Once upon a time (only a nano-second before this here summation made it to the pages of DiS), searching Google for “Yeasayer + ‘tribal psychedelic folk’” returned nothing. But it’s so damn obvious – the four-piece project it, ooze it, live it. Whilst I’m here, I might as well add ‘tribal psyche folk’, ‘tribal psycho folk’ and ‘tribeadelic folk’ to the mix, just for the sake of semantics. But that’s beside the point – seeing their material expedite live is like simultaneously existing in a state of zen at one end and manically free love at the other. All Hour Cymbals (review) in your eyeballs as well as your eardrums is an astonishing prospect - it made me want to instigate a larger scale, even more extended and pluralistic Peter Gabriel/Kate Bush embrace. On a trampoline the size of Brooklyn, or something.
Though your being here reading this partially disqualifies the need to go on, I’ll carry on mostly unabashedly. The fact is thus: no amount of nauseating graphics can take away from just how involved Anand Wilder, Chris Keating, Ira Wolf Tuton and Luke Fasano are in their own right as well as as part of a conjoined entity. The ethos is akin to that of a call to arms - an immersing, convulsing, intricate yet still loose sense of desperation. And when Yeasayer take to the stage, aural gravity is defied.
Unlike the album’s psyched-up/head-first/spaced-out ordering, the live performance re-jigs the tempo and dynamic in the only way it sees fit. Which almost inevitably shows up just what makes Yeasayer so marvellous. Disjointed? Yes. A shambles? Far from it. ‘Forgiveness’ comes directly after ‘2080’, turning the album’s vigour on its head. The sense of invigoration runs clear throughout but it’s more than that, far more. There’re imperfections, sure – like how invisible Ira Wolf Tuton’s bass feels quite a lot of the time. And just how much reverb the sound engineers splice ‘Red Cave’ with, or equally how little is made of those haunting lower synth drones on ‘No Need To Worry’. But the flaws are exactly what makes this performance so special – the flaws and the dichotomies. The lyrics dance the fine line between icily pragmatic and warmly embracing; the visual clash between Chris Keating’s tic-infested, almost collapsing performance and Luke Fasano’s Tarzan-evoking drumming should be too polarising. But the crucial fact is that it’s exhausting rather than exhaustive, a jubilant aural collision.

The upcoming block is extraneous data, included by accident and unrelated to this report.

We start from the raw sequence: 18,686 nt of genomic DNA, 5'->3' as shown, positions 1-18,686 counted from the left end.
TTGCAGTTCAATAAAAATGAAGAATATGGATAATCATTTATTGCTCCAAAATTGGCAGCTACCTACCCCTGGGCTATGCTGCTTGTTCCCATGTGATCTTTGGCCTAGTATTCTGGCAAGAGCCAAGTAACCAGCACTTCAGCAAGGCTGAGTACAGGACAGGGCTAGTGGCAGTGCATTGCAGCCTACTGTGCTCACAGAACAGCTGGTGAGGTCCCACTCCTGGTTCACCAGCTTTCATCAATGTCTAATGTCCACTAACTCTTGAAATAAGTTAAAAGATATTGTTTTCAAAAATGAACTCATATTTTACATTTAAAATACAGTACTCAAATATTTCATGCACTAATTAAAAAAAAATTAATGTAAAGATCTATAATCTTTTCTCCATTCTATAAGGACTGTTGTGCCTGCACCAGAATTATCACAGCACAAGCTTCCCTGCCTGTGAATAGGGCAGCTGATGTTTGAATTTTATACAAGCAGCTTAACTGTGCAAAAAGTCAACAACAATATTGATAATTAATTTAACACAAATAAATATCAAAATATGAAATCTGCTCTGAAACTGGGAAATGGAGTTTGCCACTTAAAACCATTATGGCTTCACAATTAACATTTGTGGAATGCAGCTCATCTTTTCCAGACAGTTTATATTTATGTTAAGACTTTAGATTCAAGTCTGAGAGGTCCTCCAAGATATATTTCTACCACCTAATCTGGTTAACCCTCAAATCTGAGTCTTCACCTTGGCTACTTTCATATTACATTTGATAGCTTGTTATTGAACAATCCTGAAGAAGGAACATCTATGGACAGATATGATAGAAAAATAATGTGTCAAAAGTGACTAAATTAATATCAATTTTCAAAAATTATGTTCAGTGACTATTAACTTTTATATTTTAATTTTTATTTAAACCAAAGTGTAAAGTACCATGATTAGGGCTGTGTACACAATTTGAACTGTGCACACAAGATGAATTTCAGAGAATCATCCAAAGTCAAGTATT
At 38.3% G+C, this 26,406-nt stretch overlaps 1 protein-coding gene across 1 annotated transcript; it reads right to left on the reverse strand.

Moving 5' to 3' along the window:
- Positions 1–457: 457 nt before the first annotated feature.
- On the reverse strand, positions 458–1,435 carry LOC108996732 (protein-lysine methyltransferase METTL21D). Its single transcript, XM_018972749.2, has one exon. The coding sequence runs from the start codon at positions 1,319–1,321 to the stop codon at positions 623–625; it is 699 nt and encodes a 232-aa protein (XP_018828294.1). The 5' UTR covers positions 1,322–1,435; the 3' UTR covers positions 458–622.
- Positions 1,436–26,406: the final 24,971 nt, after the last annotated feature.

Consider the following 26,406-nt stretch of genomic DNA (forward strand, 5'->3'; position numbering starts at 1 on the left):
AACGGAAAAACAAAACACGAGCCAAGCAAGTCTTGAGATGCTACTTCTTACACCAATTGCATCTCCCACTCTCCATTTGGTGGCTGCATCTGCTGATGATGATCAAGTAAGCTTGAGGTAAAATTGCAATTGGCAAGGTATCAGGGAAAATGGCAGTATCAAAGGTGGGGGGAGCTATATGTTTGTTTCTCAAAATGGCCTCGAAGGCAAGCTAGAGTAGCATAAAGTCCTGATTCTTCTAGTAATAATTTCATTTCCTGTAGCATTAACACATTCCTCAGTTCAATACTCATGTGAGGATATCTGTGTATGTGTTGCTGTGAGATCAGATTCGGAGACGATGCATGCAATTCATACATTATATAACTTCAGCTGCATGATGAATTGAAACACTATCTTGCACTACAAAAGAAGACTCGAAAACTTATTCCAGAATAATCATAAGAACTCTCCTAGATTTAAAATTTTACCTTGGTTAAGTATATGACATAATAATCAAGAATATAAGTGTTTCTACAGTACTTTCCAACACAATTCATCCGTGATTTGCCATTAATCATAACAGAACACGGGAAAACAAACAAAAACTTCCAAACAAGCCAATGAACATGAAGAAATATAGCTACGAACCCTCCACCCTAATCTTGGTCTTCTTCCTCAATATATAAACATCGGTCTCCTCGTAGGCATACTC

In terms of where they sit amidst the currently mindblowing Brooklyn output, Yeasayer are less all-out than MGMT (an oxymoron of sorts, if I’m preaching to the converted) and denser, warmer than Vampire Weekend. In terms of aural counterparts, they lie somewhere between Panda Bear, The Incredible String Band, Fleetwood Mac, Talk Talk, TV On The Radio and Pink Floyd. Isn’t that enough? No? Well here’s yet another crux – the songs are very together and oh-so-separate at the same time. Like the best football teams. They stop, start, stop, briefly regain focus, start, talk only on a rare occasion and end. Both within themselves and within the set, if you get the drift.
You know what else is even more exciting? The fact that this is only an album’s worth of gig. At the risk of not accepting things for what they are, it’s got to be acknowledged that in a few years time, Yeasayer are going to be boundlessly prolific. I reckon what they mean by 2080 may just be brought forward a few years if they have anything to do with it – it’s their future and we’ve been born into it. Don’t sleep, savour the marvel.